To get around this, Chen and team took a digital scan of Garfield’s body for the movie, as well as a specific scan of his face. They used this to create a virtual version of Garfield, with specific emphasis on getting the proportions of his body, and facial features consistent throughout the film. But even with these great powers, come great responsibility: Chen believes that just because you CAN create a digital Garfield, doesn’t mean the actor can do whatever a spider can:
“You can have a perfect CG person, but if you design the shot in a way where the actual person could never do it, it doesn’t matter how good it looks,” said Chen. “You have to make sure that in the context of your design that the audience says, oh, they shot it, but they staged it in an elaborate way to get the shot.”
Beyond the people, though, Chen feels the biggest challenge the team faced was creating a nearly all digital New York City for the film. “You have Spider-Man swinging, and the camera choreography prevented us from shooting plates in New York City,” said Chen. “Where you do a plate of the move, and then Spider-Man placed in the CG later. So we had a whole couple of sequences where he’s swinging through the canyons of seventh avenue - that whole environment had to be CG.”
Chen continued, saying, “You had to create hundreds of thousands of thousands of room interiors, because the city is represented by windows at night, right? We studied footage of buildings in New York at night, and discovered that some windows are green, others are orange, there’s flickering televisions inside, and when you see down to the street you get a mix of all kinds of colors coming from store fronts, cabs, and reflections. That was extremely daunting, the amount of details you need to add to this city - not to mention people running around down there.”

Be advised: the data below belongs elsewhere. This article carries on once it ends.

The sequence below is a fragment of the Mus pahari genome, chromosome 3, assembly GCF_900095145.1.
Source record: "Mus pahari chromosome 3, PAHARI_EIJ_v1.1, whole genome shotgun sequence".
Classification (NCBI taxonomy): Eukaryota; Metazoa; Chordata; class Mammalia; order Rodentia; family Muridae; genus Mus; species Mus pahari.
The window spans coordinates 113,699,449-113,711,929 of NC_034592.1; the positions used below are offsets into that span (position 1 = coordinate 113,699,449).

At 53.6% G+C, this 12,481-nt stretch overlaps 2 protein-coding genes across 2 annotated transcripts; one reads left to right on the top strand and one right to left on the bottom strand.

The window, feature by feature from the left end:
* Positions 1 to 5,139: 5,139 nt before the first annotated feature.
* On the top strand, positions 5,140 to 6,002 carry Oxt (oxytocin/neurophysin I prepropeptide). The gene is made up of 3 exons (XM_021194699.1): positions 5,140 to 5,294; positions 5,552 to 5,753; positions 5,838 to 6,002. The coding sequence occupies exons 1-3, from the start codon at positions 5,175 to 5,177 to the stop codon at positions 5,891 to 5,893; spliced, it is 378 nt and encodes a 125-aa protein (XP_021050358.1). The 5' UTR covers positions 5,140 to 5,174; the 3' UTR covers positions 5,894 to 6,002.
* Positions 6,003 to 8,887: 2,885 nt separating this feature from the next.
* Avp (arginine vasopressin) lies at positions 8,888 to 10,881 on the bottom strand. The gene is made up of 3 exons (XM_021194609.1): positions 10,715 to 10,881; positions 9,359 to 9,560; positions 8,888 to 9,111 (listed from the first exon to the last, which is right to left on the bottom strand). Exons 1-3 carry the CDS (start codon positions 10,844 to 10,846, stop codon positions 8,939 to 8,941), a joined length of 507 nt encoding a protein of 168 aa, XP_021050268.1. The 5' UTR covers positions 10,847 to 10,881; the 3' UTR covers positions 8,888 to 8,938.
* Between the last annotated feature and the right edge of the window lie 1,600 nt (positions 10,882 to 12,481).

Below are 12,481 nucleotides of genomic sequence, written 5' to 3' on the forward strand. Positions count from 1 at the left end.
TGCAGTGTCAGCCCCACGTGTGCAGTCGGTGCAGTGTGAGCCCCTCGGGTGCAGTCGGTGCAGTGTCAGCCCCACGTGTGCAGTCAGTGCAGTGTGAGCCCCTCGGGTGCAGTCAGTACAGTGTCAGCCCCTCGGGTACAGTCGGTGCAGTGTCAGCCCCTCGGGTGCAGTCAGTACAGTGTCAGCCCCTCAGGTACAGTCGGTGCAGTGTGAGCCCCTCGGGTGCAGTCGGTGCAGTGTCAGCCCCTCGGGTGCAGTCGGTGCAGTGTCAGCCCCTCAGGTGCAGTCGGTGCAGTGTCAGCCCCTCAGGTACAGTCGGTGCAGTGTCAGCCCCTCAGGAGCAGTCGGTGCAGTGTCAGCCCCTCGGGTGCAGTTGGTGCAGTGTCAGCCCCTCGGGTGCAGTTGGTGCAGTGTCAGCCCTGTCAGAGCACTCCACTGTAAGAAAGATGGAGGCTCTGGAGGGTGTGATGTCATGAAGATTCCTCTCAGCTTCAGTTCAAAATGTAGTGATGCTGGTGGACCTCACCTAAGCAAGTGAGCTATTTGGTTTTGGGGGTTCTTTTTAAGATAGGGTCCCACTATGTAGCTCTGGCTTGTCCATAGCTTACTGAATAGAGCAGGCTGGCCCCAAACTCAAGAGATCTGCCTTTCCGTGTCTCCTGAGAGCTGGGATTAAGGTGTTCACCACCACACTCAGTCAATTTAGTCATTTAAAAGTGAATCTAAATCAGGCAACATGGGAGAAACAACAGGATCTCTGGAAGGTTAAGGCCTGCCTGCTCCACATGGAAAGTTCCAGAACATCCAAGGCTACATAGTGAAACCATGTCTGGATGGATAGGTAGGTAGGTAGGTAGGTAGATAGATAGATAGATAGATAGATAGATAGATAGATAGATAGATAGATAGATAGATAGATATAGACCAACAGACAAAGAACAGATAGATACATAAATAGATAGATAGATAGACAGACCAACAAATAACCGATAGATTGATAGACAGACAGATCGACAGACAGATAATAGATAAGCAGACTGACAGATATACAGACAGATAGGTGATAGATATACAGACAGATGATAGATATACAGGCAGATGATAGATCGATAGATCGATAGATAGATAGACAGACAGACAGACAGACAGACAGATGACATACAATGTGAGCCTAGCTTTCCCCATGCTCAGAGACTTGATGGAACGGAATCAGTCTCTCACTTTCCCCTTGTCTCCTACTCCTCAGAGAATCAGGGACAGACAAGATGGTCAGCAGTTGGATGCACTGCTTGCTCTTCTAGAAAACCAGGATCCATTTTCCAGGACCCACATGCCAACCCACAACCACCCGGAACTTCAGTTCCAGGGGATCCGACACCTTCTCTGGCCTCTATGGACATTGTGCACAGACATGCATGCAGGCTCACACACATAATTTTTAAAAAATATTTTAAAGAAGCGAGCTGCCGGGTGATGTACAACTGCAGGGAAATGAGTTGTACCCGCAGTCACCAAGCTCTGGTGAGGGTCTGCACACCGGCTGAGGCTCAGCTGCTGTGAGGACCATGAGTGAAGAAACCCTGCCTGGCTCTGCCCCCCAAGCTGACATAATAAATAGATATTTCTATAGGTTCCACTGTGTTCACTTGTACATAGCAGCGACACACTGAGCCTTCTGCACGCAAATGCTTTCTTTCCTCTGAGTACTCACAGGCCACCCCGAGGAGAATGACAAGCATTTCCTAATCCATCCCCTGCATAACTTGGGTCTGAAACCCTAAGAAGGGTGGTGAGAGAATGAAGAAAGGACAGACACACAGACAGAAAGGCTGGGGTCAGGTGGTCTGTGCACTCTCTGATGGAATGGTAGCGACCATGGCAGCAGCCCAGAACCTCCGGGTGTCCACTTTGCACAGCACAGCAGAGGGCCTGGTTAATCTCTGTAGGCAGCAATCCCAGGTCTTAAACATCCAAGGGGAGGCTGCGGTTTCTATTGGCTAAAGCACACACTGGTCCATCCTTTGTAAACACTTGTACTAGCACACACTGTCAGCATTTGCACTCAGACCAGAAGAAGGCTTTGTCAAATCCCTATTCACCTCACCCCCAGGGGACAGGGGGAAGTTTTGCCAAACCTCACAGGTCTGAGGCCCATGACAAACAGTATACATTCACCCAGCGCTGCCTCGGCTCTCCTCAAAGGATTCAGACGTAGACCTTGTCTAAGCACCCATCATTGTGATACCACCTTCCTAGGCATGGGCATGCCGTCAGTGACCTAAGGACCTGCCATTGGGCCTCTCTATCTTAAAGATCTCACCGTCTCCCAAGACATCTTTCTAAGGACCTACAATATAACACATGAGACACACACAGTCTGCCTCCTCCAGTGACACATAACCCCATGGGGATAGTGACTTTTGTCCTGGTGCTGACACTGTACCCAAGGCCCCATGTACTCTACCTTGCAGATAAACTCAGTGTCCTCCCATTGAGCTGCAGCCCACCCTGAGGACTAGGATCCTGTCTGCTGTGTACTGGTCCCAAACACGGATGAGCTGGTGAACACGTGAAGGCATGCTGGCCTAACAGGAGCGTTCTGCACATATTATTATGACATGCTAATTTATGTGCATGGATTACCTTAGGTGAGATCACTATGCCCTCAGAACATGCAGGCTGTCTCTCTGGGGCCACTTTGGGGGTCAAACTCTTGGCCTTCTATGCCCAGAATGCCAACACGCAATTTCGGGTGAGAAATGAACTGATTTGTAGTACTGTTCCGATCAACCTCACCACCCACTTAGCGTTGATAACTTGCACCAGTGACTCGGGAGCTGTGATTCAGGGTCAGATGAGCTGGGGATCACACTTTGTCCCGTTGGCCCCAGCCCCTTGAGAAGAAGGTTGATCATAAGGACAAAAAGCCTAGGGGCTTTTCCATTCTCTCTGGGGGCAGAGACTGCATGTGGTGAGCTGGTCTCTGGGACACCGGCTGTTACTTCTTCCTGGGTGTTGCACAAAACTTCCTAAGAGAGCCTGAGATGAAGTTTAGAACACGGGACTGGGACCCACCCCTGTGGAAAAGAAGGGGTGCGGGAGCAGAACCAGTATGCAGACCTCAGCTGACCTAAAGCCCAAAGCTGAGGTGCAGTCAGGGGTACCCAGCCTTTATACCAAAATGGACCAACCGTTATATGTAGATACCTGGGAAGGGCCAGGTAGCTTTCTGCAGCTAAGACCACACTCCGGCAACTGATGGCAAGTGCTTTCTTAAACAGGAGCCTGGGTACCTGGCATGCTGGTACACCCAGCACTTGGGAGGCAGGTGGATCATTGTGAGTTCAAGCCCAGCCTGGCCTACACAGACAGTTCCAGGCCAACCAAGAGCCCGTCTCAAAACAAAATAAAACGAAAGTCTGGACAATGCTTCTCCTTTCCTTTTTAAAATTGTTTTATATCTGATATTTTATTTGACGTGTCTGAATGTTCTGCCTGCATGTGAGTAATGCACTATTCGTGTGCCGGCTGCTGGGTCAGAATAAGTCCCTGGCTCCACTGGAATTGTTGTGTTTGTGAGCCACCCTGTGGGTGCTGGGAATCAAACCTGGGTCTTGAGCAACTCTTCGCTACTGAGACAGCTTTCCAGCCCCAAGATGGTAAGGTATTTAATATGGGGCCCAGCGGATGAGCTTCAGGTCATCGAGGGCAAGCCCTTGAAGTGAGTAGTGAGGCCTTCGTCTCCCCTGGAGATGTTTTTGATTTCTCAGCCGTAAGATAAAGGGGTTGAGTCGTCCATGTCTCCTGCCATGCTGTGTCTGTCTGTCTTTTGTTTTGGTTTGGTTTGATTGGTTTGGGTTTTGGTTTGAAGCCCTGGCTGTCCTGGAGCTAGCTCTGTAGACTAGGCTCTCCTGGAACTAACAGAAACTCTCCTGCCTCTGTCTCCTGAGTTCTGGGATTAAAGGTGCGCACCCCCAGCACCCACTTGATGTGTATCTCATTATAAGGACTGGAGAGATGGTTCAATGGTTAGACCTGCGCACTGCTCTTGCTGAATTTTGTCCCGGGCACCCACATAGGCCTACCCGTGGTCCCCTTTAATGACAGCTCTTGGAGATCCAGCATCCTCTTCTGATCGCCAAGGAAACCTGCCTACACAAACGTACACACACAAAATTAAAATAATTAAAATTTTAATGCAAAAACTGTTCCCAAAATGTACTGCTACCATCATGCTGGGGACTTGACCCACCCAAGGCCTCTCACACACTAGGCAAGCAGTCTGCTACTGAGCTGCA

Beyond the attention to detail, there’s the time: to render one frame of city footage for the film could take anywhere from forty to one hundred hours! Still, Chen thinks it paid off - and matches up with the spectacular footage of Spider-Man swinging (all digital too, of course).
So who are all the little digital people running around in digital New York City? Not Chen in a surprise cameo, though we did ask. Some of them are artists who worked on the film, but if you’re looking for where the effects guys inserted themselves in the movie, pay careful attention to Peter Parker’s High School. In a scene where Spider-Man fights the Lizard in school, the entire hallway needed to be CG generated. The class photos on this CG generated hallway? Pretty much all the movie’s digital artists.
Wrapping it up, Chen talked about how proud he was that most audience members probably won’t notice that the hallway scene changes from practical sets, to entirely CGI, or that the final battle with the Lizard is also an entirely CGI fight. “It’s not to tout, oh we can do this,” said Chen, “It’s creating this continuity of illusion so that people believe that it’s really Andrew Garfield in a suit swinging up there, and we were able to somehow photograph it, and maybe enhance it slightly - but not take you out of the movie so you think it’s all CG now. Making sure the feeling of the motion you’re seeing makes you believe... That’s Spider-Man.”
Amazing Spider-Man hits theaters on July 3rd!